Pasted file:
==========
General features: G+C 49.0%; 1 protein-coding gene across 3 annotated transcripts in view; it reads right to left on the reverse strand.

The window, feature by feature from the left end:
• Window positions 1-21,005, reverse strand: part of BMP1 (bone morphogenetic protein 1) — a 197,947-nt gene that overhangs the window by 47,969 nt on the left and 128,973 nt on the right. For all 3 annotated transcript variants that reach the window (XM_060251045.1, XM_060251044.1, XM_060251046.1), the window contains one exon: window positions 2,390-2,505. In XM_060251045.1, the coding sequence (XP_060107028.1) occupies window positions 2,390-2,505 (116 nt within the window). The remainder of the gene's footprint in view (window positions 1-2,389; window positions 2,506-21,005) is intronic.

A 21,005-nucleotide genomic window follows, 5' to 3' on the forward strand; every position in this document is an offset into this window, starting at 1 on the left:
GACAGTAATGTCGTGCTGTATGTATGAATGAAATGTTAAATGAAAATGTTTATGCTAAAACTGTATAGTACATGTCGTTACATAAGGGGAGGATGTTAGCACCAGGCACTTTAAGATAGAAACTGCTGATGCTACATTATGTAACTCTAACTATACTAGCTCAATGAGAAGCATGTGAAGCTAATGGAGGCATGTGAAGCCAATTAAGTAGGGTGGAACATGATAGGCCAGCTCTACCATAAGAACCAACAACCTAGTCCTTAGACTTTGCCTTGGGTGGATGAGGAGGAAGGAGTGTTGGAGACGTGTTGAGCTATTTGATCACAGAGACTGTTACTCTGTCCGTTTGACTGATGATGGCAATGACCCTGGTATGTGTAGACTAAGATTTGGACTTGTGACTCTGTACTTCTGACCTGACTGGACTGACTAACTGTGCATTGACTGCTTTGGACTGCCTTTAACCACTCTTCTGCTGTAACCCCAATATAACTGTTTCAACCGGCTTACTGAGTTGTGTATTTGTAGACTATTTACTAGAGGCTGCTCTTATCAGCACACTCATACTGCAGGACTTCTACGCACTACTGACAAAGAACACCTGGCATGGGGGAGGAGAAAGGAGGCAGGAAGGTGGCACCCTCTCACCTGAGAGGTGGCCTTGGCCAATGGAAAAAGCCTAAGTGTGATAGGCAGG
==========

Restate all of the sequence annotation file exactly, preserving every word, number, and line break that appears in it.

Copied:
General features: G+C 49.0%; 1 protein-coding gene across 3 annotated transcripts in view; it reads right to left on the reverse strand.

The window, feature by feature from the left end:
• Window positions 1-21,005, reverse strand: part of BMP1 (bone morphogenetic protein 1) — a 197,947-nt gene that overhangs the window by 47,969 nt on the left and 128,973 nt on the right. For all 3 annotated transcript variants that reach the window (XM_060251045.1, XM_060251044.1, XM_060251046.1), the window contains one exon: window positions 2,390-2,505. In XM_060251045.1, the coding sequence (XP_060107028.1) occupies window positions 2,390-2,505 (116 nt within the window). The remainder of the gene's footprint in view (window positions 1-2,389; window positions 2,506-21,005) is intronic.

A 21,005-nucleotide genomic window follows, 5' to 3' on the forward strand; every position in this document is an offset into this window, starting at 1 on the left:
GACAGTAATGTCGTGCTGTATGTATGAATGAAATGTTAAATGAAAATGTTTATGCTAAAACTGTATAGTACATGTCGTTACATAAGGGGAGGATGTTAGCACCAGGCACTTTAAGATAGAAACTGCTGATGCTACATTATGTAACTCTAACTATACTAGCTCAATGAGAAGCATGTGAAGCTAATGGAGGCATGTGAAGCCAATTAAGTAGGGTGGAACATGATAGGCCAGCTCTACCATAAGAACCAACAACCTAGTCCTTAGACTTTGCCTTGGGTGGATGAGGAGGAAGGAGTGTTGGAGACGTGTTGAGCTATTTGATCACAGAGACTGTTACTCTGTCCGTTTGACTGATGATGGCAATGACCCTGGTATGTGTAGACTAAGATTTGGACTTGTGACTCTGTACTTCTGACCTGACTGGACTGACTAACTGTGCATTGACTGCTTTGGACTGCCTTTAACCACTCTTCTGCTGTAACCCCAATATAACTGTTTCAACCGGCTTACTGAGTTGTGTATTTGTAGACTATTTACTAGAGGCTGCTCTTATCAGCACACTCATACTGCAGGACTTCTACGCACTACTGACAAAGAACACCTGGCATGGGGGAGGAGAAAGGAGGCAGGAAGGTGGCACCCTCTCACCTGAGAGGTGGCCTTGGCCAATGGAAAAAGCCTAAGTGTGATAGGCAGG